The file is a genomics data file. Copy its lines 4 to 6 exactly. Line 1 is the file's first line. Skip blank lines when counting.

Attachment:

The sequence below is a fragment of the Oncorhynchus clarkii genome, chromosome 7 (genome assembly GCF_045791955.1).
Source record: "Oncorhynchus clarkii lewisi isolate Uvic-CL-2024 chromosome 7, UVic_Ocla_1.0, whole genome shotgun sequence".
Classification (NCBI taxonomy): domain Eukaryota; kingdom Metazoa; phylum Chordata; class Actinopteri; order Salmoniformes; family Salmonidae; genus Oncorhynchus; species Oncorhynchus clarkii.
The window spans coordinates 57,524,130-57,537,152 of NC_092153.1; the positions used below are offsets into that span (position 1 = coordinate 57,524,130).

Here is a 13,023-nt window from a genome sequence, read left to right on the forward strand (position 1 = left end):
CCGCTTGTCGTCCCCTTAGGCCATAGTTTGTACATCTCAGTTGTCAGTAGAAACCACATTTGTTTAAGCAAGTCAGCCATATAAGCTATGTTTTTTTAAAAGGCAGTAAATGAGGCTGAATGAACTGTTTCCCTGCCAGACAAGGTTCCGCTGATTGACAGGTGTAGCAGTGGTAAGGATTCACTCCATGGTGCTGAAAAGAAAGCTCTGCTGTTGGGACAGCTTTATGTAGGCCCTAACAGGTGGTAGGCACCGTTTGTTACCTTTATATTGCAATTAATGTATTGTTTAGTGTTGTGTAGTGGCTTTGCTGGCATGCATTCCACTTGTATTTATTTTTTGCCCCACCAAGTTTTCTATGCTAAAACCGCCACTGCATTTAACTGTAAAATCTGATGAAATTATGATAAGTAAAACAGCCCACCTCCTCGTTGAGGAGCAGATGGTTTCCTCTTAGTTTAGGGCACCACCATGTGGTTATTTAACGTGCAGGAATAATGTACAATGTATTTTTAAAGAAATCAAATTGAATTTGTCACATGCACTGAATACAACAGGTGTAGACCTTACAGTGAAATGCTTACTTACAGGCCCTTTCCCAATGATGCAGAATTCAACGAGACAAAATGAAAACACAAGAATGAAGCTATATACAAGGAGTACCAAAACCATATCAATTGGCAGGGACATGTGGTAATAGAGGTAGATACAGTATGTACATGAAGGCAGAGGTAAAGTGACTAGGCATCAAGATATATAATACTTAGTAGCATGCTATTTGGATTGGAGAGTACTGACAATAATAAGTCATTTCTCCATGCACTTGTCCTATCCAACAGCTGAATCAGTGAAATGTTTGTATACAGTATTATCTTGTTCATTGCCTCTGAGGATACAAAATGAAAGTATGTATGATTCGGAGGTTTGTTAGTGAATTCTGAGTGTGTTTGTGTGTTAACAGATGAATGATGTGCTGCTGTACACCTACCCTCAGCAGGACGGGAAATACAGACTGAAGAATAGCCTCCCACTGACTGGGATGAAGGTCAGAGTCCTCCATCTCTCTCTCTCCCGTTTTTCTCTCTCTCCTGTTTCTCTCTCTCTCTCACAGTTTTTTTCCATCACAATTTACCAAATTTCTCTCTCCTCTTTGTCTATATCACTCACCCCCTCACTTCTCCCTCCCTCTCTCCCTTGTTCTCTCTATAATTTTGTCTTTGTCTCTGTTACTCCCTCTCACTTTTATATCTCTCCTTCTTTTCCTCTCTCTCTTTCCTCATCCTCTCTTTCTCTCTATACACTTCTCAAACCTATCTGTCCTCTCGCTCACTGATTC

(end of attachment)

The window spans coordinates 57,524,130-57,537,152 of NC_092153.1; the positions used below are offsets into that span (position 1 = coordinate 57,524,130).

Here is a 13,023-nt window from a genome sequence, read left to right on the forward strand (position 1 = left end):
CCGCTTGTCGTCCCCTTAGGCCATAGTTTGTACATCTCAGTTGTCAGTAGAAACCACATTTGTTTAAGCAAGTCAGCCATATAAGCTATGTTTTTTTAAAAGGCAGTAAATGAGGCTGAATGAACTGTTTCCCTGCCAGACAAGGTTCCGCTGATTGACAGGTGTAGCAGTGGTAAGGATTCACTCCATGGTGCTGAAAAGAAAGCTCTGCTGTTGGGACAGCTTTATGTAGGCCCTAACAGGTGGTAGGCACCGTTTGTTACCTTTATATTGCAATTAATGTATTGTTTAGTGTTGTGTAGTGGCTTTGCTGGCATGCATTCCACTTGTATTTATTTTTTGCCCCACCAAGTTTTCTATGCTAAAACCGCCACTGCATTTAACTGTAAAATCTGATGAAATTATGATAAGTAAAACAGCCCACCTCCTCGTTGAGGAGCAGATGGTTTCCTCTTAGTTTAGGGCACCACCATGTGGTTATTTAACGTGCAGGAATAATGTACAATGTATTTTTAAAGAAATCAAATTGAATTTGTCACATGCACTGAATACAACAGGTGTAGACCTTACAGTGAAATGCTTACTTACAGGCCCTTTCCCAATGATGCAGAATTCAACGAGACAAAATGAAAACACAAGAATGAAGCTATATACAAGGAGTACCAAAACCATATCAATTGGCAGGGACATGTGGTAATAGAGGTAGATACAGTATGTACATGAAGGCAGAGGTAAAGTGACTAGGCATCAAGATATATAATACTTAGTAGCATGCTATTTGGATTGGAGAGTACTGACAATAATAAGTCATTTCTCCATGCACTTGTCCTATCCAACAGCTGAATCAGTGAAATGTTTGTATACAGTATTATCTTGTTCATTGCCTCTGAGGATACAAAATGAAAGTATGTATGATTCGGAGGTTTGTTAGTGAATTCTGAGTGTGTTTGTGTGTTAACAGATGAATGATGTGCTGCTGTACACCTACCCTCAGCAGGACGGGAAATACAGACTGAAGAATAGCCTCCCACTGACTGGGATGAAGGTCAGAGTCCTCCATCTCTCTCTCTCCCGTTTTTCTCTCTCTCCTGTTTCTCTCTCTCTCTCACAGTTTTTTTCCATCACAATTTACCAAATTTCTCTCTCCTCTTTGTCTATATCACTCACCCCCTCACTTCTCCCTCCCTCTCTCCCTTGTTCTCTCTATAATTTTGTCTTTGTCTCTGTTACTCCCTCTCACTTTTATATCTCTCCTTCTTTTCCTCTCTCTCTTTCCTCATCCTCTCTTTCTCTCTATACACTTCTCAAACCTATCTGTCCTCTCGCTCACTGATTC